BWW Feature: Live Theatre Triumphantly Returns to the SCERA with THE SCARLET PIMPERNEL

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BWW Feature: Live Theatre Triumphantly Returns to the SCERA with THE SCARLET PIMPERNEL

THE SCARLET PIMPERNEL was nearly ready to open in the indoor theatre at the SCERA Center for the Arts when the show was postponed indefinitely as the world shut down in March.

After Utah moved into the yellow phase, allowing for the reopening of businesses with careful precautions and social distancing, the SCERA found itself in a unique situation. As a non-profit community theatre with a large outdoor theatrical space that has no permanent seats, it does not face some of the same issues as other theatres do this summer, such as enclosed venues, inflexible seating configurations, and maintaining profitability with limited capacity. The SCERA realized it would be able to comply with state and local guidelines, keeping audiences safe while also providing them the live theatrical experience they've been unable to indulge in for several months.

An outdoor production of MAMMA MIA! originally slated for June that had not been able to begin rehearsals due to the quarantine was pushed to a future season, and THE SCARLET PIMPERNEL was rescheduled for the SCERA Shell Outdoor Theatre, requiring expansion of sets and re-blocking for the much larger stage.

"Learning that our show was going to be postponed, and possibly cancelled, was difficult for all of us," said McKenna Thomas, who stars as Marguerite. "Those months of uncertainty were hard. I am so incredibly proud of my cast and crew for being able to jump back in so quickly as soon as the call came to continue. It was a lot like riding a bike--with some review we quickly got right back to where we were before rehearsals stopped."

The audience was also ready and waiting to get back to a semblance of normal, with hundreds in attendance opening night as if theatre had never left. But reminders were everywhere that normal is still a way off and caution is still necessary, with signs asking theatregoers to remember six feet of social distancing and many following the SCERA's advice to wear masks.

Logistically the precautions went very smoothly, from reduced capacity in ticket sales, to a special line allowing higher risk audience members to enter first, to the strategically designed seating arrangements. Sanitized plastic chairs were placed in clusters based on the specific numbers within reserved ticket-purchasing groups with plenty of distance between them, along with well-marked aisles. General admission ticketholders placed their own chairs and blankets far apart from other groups.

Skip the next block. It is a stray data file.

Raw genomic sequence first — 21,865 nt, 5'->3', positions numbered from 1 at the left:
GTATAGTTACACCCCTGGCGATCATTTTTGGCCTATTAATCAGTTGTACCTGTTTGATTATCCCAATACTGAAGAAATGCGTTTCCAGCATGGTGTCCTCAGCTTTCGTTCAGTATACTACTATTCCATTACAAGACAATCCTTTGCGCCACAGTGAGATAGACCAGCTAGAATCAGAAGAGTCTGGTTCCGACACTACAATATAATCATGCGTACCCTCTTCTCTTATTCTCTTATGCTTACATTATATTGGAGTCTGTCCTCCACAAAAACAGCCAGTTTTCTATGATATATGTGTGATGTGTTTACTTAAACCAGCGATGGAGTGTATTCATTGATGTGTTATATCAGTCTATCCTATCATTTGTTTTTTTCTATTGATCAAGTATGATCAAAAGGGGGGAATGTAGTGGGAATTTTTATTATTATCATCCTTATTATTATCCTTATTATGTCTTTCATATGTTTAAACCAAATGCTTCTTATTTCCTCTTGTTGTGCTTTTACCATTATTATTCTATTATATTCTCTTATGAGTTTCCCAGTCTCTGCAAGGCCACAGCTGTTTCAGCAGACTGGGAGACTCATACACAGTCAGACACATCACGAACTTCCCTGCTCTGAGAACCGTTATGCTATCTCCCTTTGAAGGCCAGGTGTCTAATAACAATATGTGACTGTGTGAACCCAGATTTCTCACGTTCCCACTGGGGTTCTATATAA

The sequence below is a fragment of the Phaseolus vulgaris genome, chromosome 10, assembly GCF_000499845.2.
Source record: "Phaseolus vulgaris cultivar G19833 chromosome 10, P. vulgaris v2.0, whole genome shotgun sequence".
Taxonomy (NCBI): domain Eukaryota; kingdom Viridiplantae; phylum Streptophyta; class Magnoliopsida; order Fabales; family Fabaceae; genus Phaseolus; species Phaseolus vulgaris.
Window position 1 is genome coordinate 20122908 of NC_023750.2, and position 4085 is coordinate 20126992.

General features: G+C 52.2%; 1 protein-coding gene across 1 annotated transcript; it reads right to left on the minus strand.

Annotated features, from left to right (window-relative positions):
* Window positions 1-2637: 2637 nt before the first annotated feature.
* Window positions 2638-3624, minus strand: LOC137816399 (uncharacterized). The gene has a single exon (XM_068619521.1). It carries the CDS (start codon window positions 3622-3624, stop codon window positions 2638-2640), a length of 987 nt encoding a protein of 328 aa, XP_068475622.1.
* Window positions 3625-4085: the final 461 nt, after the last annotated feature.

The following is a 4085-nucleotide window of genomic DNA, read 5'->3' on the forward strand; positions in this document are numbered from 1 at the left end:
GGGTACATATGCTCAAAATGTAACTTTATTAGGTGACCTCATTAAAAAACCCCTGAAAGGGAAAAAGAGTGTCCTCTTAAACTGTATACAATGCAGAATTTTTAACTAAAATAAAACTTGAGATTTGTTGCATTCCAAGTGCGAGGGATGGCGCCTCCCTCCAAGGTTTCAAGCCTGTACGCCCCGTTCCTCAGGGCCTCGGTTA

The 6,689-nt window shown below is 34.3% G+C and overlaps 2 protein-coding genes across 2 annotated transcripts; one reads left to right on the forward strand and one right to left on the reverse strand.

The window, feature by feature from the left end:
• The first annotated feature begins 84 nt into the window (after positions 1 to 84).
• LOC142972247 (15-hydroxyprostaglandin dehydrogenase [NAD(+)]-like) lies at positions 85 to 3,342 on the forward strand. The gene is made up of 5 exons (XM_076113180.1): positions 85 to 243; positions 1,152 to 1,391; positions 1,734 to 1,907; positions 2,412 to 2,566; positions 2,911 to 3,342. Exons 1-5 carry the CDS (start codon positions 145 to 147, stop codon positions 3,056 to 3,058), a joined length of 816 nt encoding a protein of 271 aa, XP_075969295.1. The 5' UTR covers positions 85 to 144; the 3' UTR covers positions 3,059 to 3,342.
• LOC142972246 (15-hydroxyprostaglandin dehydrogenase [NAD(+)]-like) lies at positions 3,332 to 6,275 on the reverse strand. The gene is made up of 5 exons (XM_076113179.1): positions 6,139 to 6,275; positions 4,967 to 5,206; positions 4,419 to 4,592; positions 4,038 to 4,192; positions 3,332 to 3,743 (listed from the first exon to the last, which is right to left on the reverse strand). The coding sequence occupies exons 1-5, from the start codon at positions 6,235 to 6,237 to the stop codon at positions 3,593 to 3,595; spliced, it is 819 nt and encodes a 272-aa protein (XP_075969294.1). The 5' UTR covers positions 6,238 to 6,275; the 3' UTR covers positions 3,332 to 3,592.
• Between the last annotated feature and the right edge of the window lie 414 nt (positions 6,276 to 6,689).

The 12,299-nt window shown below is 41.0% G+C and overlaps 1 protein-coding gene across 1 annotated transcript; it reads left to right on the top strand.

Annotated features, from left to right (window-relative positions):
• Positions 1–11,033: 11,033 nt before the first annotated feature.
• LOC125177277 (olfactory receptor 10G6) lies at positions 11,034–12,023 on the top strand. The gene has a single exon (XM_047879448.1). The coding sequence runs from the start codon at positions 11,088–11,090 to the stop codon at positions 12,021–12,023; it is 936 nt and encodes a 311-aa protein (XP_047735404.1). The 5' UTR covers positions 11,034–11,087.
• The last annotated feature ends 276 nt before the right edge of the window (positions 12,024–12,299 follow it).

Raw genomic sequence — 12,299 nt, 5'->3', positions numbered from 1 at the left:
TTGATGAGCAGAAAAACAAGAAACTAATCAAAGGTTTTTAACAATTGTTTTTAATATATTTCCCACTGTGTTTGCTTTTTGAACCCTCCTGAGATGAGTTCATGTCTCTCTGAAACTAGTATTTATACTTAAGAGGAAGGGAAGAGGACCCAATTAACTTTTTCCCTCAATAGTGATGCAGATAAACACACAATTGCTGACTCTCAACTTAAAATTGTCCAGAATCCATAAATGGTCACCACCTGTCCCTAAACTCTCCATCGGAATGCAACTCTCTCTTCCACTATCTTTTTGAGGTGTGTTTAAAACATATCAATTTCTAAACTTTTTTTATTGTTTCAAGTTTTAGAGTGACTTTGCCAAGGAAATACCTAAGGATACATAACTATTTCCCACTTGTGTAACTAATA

"The rehearsal process has been very careful," said Thomas. "We wear masks and use hand sanitizer in between scenes, and we get our temperature checked when we arrive. The decision to move to the outdoor theatre was made in part to allow people to spread out and not be in an enclosed space. There are several hand sanitizer stations set up, and the crew are working hard to make sure bathrooms and other common areas are consistently deep cleaned and sanitized. There's still so much uncertainty, so we are being very, very careful with how we proceed."

After three months of anticipation for the cast, crew, and audience, a power outage in the neighborhood threatened to again cancel the opening night performance, but the power miraculously came back just before the start time. The show was able to proceed with only a minimal delay despite several lost hours of preparation.

And after the dearth of opportunities to attend a performance in person, it was electrifying to hear live singing again and express appreciation communally through applause.

The SCERA produces community theatre at its best, and THE SCARLET PIMPERNEL is no exception, providing an enjoyable evening out with impressive talent and production values.

THE SCARLET PIMPERNEL (book and lyrics by Nan Knighton, music by Frank Wildhorn) is an adventure romance based on the classic works of Baroness Orczy. Set to the backdrop of the French Revolution's Reign of Terror, it boasts a thrilling story and score. Englishman Percy Blakeney is secretly the Scarlet Pimpernel, who rescues French aristocrats from the guillotine. But when he learns that his new wife, Marguerite, sent a marquis and his family to their deaths, he must face the danger without her by his side.

Thomas is luminous as Marguerite with crystalline vocals. Scott Hendrickson seems born to play Percy with foppish flair and powerful singing. They join Josh Egbert, who lends his rich baritone voice and imposing presence to Chauvelin.

With little exception, the lush period costuming by Deborah Bowman is far beyond the typical community theatre fare and the choreography by Lindsey Folkman adds welcome layers of movement. The expanded set by Shawn M. Herrera is successful in its thoughtful versatility, and the lighting by Emma Belnap sets the stage nicely, including one particularly impactful guillotine reveal.

Director/music director DeLayne Bluth Dayton deserves kudos for keeping the production together, functioning, and successful as it adapted to the new world it found itself in.

"Knowing we're among the first theatres to reopen has helped us all be extra careful," said Thomas. "We are well aware that all eyes are on us to see if we're able to pull this off, which in some ways is a lot of pressure, but I also choose to see it as a wonderful opportunity to show just how much people need theatre during difficult times."

THE SCARLET PIMPERNEL plays through June 20, 2020. The summer season will continue with WILLY WONKA and THE MUSIC MAN. For tickets, call the box office at 801-225-ARTS (2787) or visit

Photo Credit: L-R Josh Egbert (Chauvelin), Scott Hendrickson (Percy), McKenna Thomas (Marguerite). Photo by Rachael Gibson.

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From This Author Tyler Hinton